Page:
Believing In National Sovereignty Doesn’t Make You A Bad Christian

Believing In National Sovereignty Doesn’t Make You A Bad Christian

There's nothing immoral about wanting border security and its enforcement.
Mollie Hemingway
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Few would argue social media is particularly conducive to thoughtful discussions about complex topics. We witnessed that again this week with President Trump’s decision to wind down one of President Obama’s executive actions related to immigration.

President Obama created the Deferred Action for Childhood Arrivals (DACA — also known as the Dreamer program) in June 2012 to allow illegal immigrants who entered the United States as children to receive a two-year reprieve from deportation and eligibility for work permits. He attempted to expand the program in November 2014 at the same time he announced the Deferred Action for Parents of Americans (DAPA). These programs enabled illegal immigrants who had been in the country for a certain period of time, or who had been brought to the country illegally as minors, to receive work permits.

Prior to creating these programs, President Obama had repeatedly said such action would be unconstitutional and that he had no power to change immigration laws. When he issued these changes, he said it was a “temporary stopgap measure” and encouraged Congress to handle the issue legislatively, as the Constitution requires.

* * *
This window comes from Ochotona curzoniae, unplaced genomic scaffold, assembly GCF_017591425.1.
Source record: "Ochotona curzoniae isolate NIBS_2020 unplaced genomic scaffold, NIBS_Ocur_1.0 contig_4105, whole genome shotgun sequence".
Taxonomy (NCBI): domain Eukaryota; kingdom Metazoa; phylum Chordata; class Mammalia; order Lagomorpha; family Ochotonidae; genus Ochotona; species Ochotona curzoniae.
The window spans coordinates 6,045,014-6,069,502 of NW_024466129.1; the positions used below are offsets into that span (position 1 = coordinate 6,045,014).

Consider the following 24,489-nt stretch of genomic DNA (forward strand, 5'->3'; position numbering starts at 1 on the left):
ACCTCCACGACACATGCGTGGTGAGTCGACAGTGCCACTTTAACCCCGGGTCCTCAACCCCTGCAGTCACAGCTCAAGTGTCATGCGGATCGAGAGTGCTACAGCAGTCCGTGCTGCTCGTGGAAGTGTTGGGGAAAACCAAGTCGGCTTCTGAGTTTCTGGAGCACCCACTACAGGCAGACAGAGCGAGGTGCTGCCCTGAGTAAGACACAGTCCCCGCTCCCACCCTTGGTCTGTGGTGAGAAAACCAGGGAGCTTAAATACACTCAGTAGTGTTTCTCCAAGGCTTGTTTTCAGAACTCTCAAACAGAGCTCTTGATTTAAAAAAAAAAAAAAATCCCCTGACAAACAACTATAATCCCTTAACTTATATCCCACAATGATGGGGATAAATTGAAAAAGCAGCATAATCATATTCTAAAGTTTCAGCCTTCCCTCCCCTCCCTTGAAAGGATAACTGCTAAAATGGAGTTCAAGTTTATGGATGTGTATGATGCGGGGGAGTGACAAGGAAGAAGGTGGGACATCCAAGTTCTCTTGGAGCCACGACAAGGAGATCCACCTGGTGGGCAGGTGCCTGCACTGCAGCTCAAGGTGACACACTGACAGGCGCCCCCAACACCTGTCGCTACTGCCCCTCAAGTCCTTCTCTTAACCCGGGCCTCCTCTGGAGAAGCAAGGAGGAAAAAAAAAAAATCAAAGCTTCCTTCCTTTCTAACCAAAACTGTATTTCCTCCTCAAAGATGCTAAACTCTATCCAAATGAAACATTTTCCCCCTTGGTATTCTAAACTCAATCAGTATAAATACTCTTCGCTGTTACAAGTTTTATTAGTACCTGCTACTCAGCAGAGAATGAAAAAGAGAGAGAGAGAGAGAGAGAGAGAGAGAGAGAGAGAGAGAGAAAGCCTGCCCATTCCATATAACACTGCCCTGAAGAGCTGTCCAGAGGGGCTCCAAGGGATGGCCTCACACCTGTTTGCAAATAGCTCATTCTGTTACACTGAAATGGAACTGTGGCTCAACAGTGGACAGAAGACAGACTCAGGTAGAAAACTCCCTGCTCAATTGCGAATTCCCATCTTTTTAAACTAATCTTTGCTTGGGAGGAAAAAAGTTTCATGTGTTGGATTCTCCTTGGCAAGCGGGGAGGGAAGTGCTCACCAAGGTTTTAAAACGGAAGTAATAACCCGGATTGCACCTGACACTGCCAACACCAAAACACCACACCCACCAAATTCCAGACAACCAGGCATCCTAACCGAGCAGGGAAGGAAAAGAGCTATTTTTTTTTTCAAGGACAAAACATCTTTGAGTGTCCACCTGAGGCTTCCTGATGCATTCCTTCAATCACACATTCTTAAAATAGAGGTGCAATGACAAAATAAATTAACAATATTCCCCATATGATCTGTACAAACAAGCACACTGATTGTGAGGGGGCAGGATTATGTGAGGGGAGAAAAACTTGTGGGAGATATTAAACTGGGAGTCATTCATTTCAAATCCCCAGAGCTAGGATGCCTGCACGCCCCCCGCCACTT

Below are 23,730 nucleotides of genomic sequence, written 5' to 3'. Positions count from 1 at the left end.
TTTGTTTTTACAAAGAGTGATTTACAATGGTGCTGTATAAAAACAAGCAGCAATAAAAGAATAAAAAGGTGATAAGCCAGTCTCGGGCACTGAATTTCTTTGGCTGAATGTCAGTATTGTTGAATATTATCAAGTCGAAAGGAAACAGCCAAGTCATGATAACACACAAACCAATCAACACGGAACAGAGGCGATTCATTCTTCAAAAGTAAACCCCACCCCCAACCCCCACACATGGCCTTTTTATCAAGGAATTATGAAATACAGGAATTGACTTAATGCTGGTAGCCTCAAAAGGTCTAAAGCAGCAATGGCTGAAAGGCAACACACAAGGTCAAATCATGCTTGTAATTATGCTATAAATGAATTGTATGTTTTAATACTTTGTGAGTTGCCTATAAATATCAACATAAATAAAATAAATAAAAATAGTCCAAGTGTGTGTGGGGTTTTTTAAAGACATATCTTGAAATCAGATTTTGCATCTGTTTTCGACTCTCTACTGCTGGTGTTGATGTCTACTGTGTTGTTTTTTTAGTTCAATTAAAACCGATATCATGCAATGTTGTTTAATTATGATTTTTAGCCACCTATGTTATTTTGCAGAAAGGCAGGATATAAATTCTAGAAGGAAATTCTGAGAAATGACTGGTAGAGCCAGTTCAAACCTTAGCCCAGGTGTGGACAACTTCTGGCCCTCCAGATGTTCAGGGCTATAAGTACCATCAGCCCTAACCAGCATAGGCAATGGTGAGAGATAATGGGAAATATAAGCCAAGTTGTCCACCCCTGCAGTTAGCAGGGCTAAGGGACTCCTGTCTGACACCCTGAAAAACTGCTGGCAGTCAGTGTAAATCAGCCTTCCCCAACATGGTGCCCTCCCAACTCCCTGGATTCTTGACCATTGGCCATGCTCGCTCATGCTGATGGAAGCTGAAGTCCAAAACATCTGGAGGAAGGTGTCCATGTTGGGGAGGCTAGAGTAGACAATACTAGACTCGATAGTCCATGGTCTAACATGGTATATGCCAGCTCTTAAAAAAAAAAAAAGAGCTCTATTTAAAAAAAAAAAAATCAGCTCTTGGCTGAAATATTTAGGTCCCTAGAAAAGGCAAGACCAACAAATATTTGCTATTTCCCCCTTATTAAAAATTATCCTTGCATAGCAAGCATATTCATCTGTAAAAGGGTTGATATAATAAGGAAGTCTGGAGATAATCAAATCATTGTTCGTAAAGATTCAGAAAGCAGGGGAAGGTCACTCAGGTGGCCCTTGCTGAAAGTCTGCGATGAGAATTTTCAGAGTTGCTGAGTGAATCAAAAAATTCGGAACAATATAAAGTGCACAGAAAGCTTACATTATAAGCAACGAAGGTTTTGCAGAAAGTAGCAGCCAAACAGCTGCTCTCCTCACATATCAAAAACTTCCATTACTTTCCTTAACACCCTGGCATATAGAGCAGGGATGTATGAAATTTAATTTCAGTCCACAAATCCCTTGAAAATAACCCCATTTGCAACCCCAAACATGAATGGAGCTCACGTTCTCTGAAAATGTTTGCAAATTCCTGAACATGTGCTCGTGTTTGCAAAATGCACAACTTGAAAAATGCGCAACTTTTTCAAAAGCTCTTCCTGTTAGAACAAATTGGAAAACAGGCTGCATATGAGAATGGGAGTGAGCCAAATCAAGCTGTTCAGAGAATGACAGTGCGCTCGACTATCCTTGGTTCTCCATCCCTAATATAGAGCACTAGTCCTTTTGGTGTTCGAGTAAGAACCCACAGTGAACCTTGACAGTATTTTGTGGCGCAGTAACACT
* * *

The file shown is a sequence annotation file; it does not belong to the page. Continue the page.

A successful lawsuit against the 2014 expansion was brought by state attorneys general and the same group had given the federal government until September 5 to stop DACA before it would sue to end it.

Tuesday being the deadline before the Department of Justice would have the difficult and futile task of defending the unconstitutional executive overreach of the preceding administration, President Trump rescinded the program and gave it a six-month off-ramp to enable Congress to do its duty.